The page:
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The Co-operative Bank plc
Co-operative Bank Oxford branch.jpg
Type Consumer Co-operative
Founded 1872 (as CWS Loan and Deposit Dept.)
Headquarters Manchester, England, UK
Key people Neville Richardson, Chief Executive (Co-operative Financial Services)[1]
Industry Financial Services
Products Retail banking, Commercial banking and Independent Financial Advice
Revenue £3.5 billion

The Co-operative Bank plc is a commercial bank in the United Kingdom and Guernsey, with its headquarters in Manchester.

The bank markets itself as an ethical bank, and refuses to invest in companies involved in the arms trade, global climate change, genetic engineering, animal testing and use of sweated labour as stated in its ethical policy. The ethical policy was introduced in 1992.[2] In 2002, Co-operative Group Limited brought the bank and Co-operative Insurance Society under the control of a newly incorporated holding society, Co-operative Financial Services.



The Stockport Pyramid building provides administrative services, including a call centre for Smile and The Co-operative Bank

The Bank was formed in 1872 as the Loan and Deposit Department of Manchester's Co-operative Wholesale Society, becoming the CWS Bank four years later. However, the bank did not become a registered company until 1971 [3]. In 1975, the bank became the first new member of the Committee of London Clearing Banks for 40 years [4], and thus able to issue its own cheques.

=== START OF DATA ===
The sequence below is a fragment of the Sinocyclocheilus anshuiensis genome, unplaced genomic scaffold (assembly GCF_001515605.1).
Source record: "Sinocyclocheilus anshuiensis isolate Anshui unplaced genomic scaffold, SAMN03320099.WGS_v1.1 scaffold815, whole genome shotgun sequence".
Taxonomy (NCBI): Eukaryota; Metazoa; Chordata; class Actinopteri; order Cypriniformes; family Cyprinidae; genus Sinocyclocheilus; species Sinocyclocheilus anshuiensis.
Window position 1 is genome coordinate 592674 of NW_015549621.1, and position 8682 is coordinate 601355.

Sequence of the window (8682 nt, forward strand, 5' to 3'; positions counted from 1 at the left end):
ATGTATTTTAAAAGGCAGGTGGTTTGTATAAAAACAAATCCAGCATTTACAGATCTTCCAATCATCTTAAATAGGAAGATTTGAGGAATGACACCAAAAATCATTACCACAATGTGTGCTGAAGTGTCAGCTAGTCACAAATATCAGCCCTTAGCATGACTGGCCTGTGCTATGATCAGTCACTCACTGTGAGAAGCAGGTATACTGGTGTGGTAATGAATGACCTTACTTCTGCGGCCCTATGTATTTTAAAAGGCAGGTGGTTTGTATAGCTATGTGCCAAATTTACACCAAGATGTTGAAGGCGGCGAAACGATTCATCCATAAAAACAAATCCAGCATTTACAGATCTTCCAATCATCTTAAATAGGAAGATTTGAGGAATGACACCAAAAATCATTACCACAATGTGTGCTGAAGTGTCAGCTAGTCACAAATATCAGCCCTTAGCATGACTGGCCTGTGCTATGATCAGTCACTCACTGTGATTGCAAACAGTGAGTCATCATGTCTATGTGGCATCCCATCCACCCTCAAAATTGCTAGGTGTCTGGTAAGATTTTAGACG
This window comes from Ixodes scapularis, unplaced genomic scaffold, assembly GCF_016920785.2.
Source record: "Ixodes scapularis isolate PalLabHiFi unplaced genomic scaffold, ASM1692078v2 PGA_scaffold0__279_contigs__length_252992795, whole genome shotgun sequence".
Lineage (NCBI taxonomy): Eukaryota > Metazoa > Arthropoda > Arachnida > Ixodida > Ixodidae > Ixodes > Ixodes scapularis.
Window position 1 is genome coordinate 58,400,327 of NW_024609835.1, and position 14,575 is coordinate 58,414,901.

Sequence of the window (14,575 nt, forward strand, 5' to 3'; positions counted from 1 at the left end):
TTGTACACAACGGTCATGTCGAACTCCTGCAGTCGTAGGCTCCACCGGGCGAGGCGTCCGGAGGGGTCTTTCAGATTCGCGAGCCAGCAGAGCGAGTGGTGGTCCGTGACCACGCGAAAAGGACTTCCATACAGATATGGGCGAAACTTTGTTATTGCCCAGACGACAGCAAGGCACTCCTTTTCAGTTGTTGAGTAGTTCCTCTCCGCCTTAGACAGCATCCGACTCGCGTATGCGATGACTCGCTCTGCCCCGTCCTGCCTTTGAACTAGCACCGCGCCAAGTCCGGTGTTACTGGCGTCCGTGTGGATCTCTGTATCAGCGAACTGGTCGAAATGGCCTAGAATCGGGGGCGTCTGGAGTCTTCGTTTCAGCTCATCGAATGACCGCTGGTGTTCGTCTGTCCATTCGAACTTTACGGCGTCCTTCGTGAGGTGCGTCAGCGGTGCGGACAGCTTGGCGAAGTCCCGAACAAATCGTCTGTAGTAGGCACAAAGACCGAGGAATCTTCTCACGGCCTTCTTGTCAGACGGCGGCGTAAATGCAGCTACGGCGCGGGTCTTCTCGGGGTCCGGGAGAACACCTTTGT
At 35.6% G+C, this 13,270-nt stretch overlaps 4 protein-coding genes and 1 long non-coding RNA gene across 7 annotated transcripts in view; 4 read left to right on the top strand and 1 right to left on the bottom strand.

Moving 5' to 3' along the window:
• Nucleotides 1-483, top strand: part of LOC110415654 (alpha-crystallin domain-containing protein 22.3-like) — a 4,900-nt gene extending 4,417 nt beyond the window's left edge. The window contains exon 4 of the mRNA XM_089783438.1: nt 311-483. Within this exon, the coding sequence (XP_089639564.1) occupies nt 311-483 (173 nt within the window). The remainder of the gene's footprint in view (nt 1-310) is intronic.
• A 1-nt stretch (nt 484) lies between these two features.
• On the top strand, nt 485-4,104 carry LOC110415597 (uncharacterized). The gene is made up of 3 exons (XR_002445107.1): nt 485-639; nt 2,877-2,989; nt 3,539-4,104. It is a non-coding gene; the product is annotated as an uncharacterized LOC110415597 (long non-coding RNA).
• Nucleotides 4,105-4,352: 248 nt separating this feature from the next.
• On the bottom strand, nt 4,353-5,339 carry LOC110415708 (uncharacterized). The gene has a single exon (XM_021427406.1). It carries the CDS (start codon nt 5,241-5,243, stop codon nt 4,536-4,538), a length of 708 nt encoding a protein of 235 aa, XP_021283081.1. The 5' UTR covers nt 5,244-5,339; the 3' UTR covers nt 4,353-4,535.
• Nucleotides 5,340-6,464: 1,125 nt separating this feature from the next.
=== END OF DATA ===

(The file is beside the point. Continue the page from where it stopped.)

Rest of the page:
In 1974 the Co-operative Bank has offered free banking for personal customers who remain in credit. It was also the first Clearing Bank to offer an interest-bearing cheque account, in 1982



Unlike other co-operative banks, such as the Dutch Rabobank[5], the Co-operative Bank does not have a federal structure of local banks, instead being a single national bank. Nor is the bank directly owned by its own members [6], or account holders - unless they are also Co-operative Group members. In this instance, the Co-operative Bank is wholly-owned by Co-operative Financial Services, whose sole shareholder is the (member-owned) Co-operative Group. [6] Members of the Co-operative Group are also entitled to earn dividend on their account holdings and borrowing with the Bank.[7]


The Bank launched a separate internet-only operation known as smile in 1999, which, according to surveys, has the highest satisfaction ratings among UK banks and has received many awards in recent years for customer service and online banking.[8] It has around half-a-million customers. smile has its call centre based at a unique pyramid building in Stockport.

Independent Financial Advice

The Co-operative Bank offers whole of market independent financial advice (IFA) through Co-operative Independent Financial Advisers (CIFA). CIFA are based about 500 yards from the Co-operative Bank "Pyramid" in Regent House, Stockport. CIFA offers independent advice mainly on investment, retirement and Inheritance Tax planning. CIFA has over 100 advisers across the UK, incorporating specialists in Complex Pensions and Corporate Financial Planning. CIFA currently has around 70,000 clients across the UK made up of clients with links to the bank, and through their extensive seminar programme held at venues up and down the country.

Manchester:A statue of cooperative pioneer Robert Owen stands in front of the bank's head office

Britannia Building Society